While we may normally think of supply and demand as functioning in markets for consumer products, they are also components of markets for the factors of production (the factor, or resource, markets). The factor markets reverse the flow of the consumer markets: business owners are the buyers of land, labor, and capital, and individuals and households are the sellers. The owners of land receive payments (called rent) from businesses in return for the use of the land. In return for the use of their labor, workers receive payments (called wages) from businesses.
The payments that households receive in return for the third factor of production, capital, are called interest payments. Capital markets work according to slightly more complicated processes than do the land and labor markets. In general, businesses must borrow money to make the large investments in the equipment that they need to increase their profitability. Companies often borrow money from banks, but banks are really nothing more than intermediaries. Banks take in money from individuals and households in the form of deposits, then they lend it out to borrowers. The bank pays depositors interest (a fee for the use of their money), and borrowers pay the bank a higher rate of interest. The bank makes a profit on the difference between the two interest rates, but it is ultimately the savings of individuals and households, rather than the bank’s money, that businesses are using to purchase capital. The interest payments that those individuals and households receive are the payments for capital in the factor markets.
The resource or factor markets, together with the markets for products, have a profound effect on all production and distribution decisions. The paper company above, for example, might find that at a certain price, its paper products sell rapidly and ensure it a comfortable rate of profit. If, however, the price of wood (a natural resource it depends on) rises drastically as a result of government regulation of the logging industry or some other event, the company might have to choose to either cut costs (by modifying the way it uses the factors of production) or raise the prices it charges consumers.
One way the company might cut costs is by laying off workers and increasing the workload required of its remaining employees. But those employees might, in response, demand higher wages, which would again force the company to find new ways of balancing its production and pricing decisions. Yet another way in which the paper company might juggle the factors of production in order to maintain or increase profits is to upgrade some of its machinery. To do this, it might need to borrow money. Interest rates fluctuate, however, and if the rates happen to be high when the company is thinking about making this investment in capital, the company may decide against the investment. From the point of view of a single business, then, the factor markets and the factors themselves are of supreme importance. Accordingly, there is a large body of economic theory devoted to investigating the best ways of combining the factors of production.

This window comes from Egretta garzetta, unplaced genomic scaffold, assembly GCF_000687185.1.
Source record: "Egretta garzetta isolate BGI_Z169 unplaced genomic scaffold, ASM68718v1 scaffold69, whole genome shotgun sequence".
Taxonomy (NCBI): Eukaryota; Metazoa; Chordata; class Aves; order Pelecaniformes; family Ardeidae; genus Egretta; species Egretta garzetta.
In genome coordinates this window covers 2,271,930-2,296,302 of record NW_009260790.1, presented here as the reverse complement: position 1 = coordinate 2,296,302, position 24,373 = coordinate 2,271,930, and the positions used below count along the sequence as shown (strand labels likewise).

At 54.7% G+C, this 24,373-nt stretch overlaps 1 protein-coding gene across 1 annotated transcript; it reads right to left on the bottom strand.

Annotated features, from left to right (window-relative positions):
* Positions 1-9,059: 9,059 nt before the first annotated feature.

From the point of view of a nation or of the world as a whole, too, the factors of production represent one of the most important variables in the overall economic equation. If we think of a nation’s economic output as a river, the factors of production might be represented as the river’s headwaters. Changes in the cost of land (or natural resources; for example, rising oil prices), labor (rising wages), or capital (rising interest rates) can profoundly affect the economy as a whole. Similarly, manipulation of the factors of production (for example, by raising or lowering taxes on imports, changing minimum wage laws, or raising or lowering interest rates) is one of the most direct and comprehensive ways a government has of altering its economy’s shape. Any adjustments made at the headwaters of the economic river will affect nearly everything that happens downstream.
Prior to the twentieth century economists often thought of a business owner primarily as an organizer of the existing factors of production. Increasingly, however, economists began to emphasize the role of the entrepreneur, who was not simply an organizing force but also an innovative, creative force capable of combining the other factors in visionary ways. Since these qualities seemed to distinguish entrepreneurship from other forms of labor or capital, many people have come to view entrepreneurship as a factor of production in its own right.
In the late twentieth century, moreover, agreement about the definition of the term capital began to dissolve. Capital had traditionally been defined as the investments in equipment that businesses make with a view toward future increases in profits, but the term increasingly came to include the financial resources a business has at its disposal.
Another form of capital has also taken on an increased prominence in economic thought: human capital. Human capital is the set of skills that any worker has as a result of his or her background, education, and experience. Some economists draw a distinction between human capital and traditional conceptions of labor, because investments in human capital yield future returns much in the same way that investments in physical capital (equipment) do. For example, a marketing manager at an insurance company might take time off of work and spend a great deal of money to pursue an M.B.A. degree. This investment would be likely to increase the manager’s future income dramatically, as well as the future profits of the company that hired him or her. Sometimes employers support their workers in such endeavors.